Lot 34. An archaic bronze ritual vessel (Pou), Late Shang dynasty. Diameter 13 in., 33.1 cm. Estimate: 100,000 - 150,000 USD. © Sotheby's 2021
the compressed globular form rising from a tall splayed foot to a short tapering neck surmounted by a wide flaring mouth, the central band crisply cast with three taotie patterns each centered by a narrow flange in low relief, below a band of confronting kuilong divided by three ram masks cast in relief, the base further encircled by a band of kuilong, all against a leiwen ground.
Note: Distinguished by its large size and dignified form, the present pou is a magnificent example of bronze vessels created in the second half of the Shang dynasty (c. 1600-1046 BC). Inspired by ceramic prototypes from the Neolithic era, vessels of this type appeared in the Shang bronze casting repertory around the end of the Erligang phase (c. 1500-1300 BC). They were used as food containers for ritual purposes, before disappearing by the beginning of the Western Zhou dynasty (c. 1046-771BC).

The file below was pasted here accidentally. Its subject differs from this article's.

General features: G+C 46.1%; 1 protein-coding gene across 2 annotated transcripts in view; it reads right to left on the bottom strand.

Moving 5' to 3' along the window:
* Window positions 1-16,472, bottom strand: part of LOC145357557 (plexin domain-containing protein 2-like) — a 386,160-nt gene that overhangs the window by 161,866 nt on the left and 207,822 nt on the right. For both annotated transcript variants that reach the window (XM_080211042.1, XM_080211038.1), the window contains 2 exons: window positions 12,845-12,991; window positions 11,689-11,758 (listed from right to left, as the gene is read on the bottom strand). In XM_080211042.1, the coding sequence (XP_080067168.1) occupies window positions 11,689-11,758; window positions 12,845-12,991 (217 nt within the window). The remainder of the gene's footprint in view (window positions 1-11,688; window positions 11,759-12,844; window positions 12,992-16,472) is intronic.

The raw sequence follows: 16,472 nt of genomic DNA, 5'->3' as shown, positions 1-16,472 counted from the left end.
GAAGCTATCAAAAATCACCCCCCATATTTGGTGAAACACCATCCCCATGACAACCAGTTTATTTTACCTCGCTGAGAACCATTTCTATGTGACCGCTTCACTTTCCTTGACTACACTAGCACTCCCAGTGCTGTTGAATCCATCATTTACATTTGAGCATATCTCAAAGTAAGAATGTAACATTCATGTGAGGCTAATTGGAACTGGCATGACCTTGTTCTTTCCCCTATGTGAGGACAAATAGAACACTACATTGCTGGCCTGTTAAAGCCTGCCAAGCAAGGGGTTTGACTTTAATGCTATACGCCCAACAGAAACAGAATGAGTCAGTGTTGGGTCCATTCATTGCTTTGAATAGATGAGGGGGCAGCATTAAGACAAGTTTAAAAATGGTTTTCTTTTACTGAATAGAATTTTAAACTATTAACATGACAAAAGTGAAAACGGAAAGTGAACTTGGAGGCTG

Vessels of similar form and design are well represented in public and private collections around the world. See a few closely related examples preserved in museums: one in the National Museum of Asian Art, Smithsonian Institution, Washington D.C. (acc. no. S1987.61), formerly in the collection of Arthur M. Sackler, illustrated in Robert W. Bagley, Shang Ritual Bronzes in the Arthur M. Sackler Collections, vol. 1, Washington and Cambridge,1987, cat. no. 57, where the author also illustrates a related pou excavated in Shaanxi province, ibid., fig. 57.1; another in the Musée Cernuschi, Paris (acc. no. M.C. 8760), ibid., fig. 57.3; and one in the Museum of Fine Arts, Boston (acc. no. 08.455). For examples sold at auction, see a pou formerly in the Tsui Museum of Art, Hong Kong, sold at Christie's New York, 24th March 2011, lot 1239; and one formerly in the Sano Art Museum, Mishima City, Japan, sold in these rooms, 14th September 2011, lot 265.
Sotheby's. Important Chinese Art, New York, 21 September 2021